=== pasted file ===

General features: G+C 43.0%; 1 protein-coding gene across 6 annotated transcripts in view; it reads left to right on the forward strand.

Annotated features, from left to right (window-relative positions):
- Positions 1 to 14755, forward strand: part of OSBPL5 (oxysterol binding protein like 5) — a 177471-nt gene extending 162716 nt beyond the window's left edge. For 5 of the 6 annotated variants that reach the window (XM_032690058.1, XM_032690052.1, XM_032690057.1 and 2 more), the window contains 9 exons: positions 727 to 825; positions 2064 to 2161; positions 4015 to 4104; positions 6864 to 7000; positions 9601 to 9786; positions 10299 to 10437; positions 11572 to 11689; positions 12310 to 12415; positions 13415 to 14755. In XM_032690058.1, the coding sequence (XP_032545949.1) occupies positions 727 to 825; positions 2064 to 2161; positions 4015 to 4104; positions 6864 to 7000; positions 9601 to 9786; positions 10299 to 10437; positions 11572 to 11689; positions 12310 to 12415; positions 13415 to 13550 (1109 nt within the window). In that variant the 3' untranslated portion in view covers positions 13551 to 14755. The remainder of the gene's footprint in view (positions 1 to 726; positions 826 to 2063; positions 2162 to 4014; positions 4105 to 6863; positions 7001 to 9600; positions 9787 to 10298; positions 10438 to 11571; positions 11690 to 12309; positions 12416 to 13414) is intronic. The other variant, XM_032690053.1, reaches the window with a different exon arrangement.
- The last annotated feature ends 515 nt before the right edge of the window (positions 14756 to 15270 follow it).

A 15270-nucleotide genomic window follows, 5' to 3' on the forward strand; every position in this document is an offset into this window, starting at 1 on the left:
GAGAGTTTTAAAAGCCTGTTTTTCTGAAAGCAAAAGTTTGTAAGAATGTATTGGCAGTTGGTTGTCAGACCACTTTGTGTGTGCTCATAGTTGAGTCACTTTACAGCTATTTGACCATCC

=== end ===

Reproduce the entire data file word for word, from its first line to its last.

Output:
General features: G+C 43.0%; 1 protein-coding gene across 6 annotated transcripts in view; it reads left to right on the forward strand.

Annotated features, from left to right (window-relative positions):
- Positions 1 to 14755, forward strand: part of OSBPL5 (oxysterol binding protein like 5) — a 177471-nt gene extending 162716 nt beyond the window's left edge. For 5 of the 6 annotated variants that reach the window (XM_032690058.1, XM_032690052.1, XM_032690057.1 and 2 more), the window contains 9 exons: positions 727 to 825; positions 2064 to 2161; positions 4015 to 4104; positions 6864 to 7000; positions 9601 to 9786; positions 10299 to 10437; positions 11572 to 11689; positions 12310 to 12415; positions 13415 to 14755. In XM_032690058.1, the coding sequence (XP_032545949.1) occupies positions 727 to 825; positions 2064 to 2161; positions 4015 to 4104; positions 6864 to 7000; positions 9601 to 9786; positions 10299 to 10437; positions 11572 to 11689; positions 12310 to 12415; positions 13415 to 13550 (1109 nt within the window). In that variant the 3' untranslated portion in view covers positions 13551 to 14755. The remainder of the gene's footprint in view (positions 1 to 726; positions 826 to 2063; positions 2162 to 4014; positions 4105 to 6863; positions 7001 to 9600; positions 9787 to 10298; positions 10438 to 11571; positions 11690 to 12309; positions 12416 to 13414) is intronic. The other variant, XM_032690053.1, reaches the window with a different exon arrangement.
- The last annotated feature ends 515 nt before the right edge of the window (positions 14756 to 15270 follow it).

A 15270-nucleotide genomic window follows, 5' to 3' on the forward strand; every position in this document is an offset into this window, starting at 1 on the left:
GAGAGTTTTAAAAGCCTGTTTTTCTGAAAGCAAAAGTTTGTAAGAATGTATTGGCAGTTGGTTGTCAGACCACTTTGTGTGTGCTCATAGTTGAGTCACTTTACAGCTATTTGACCATCC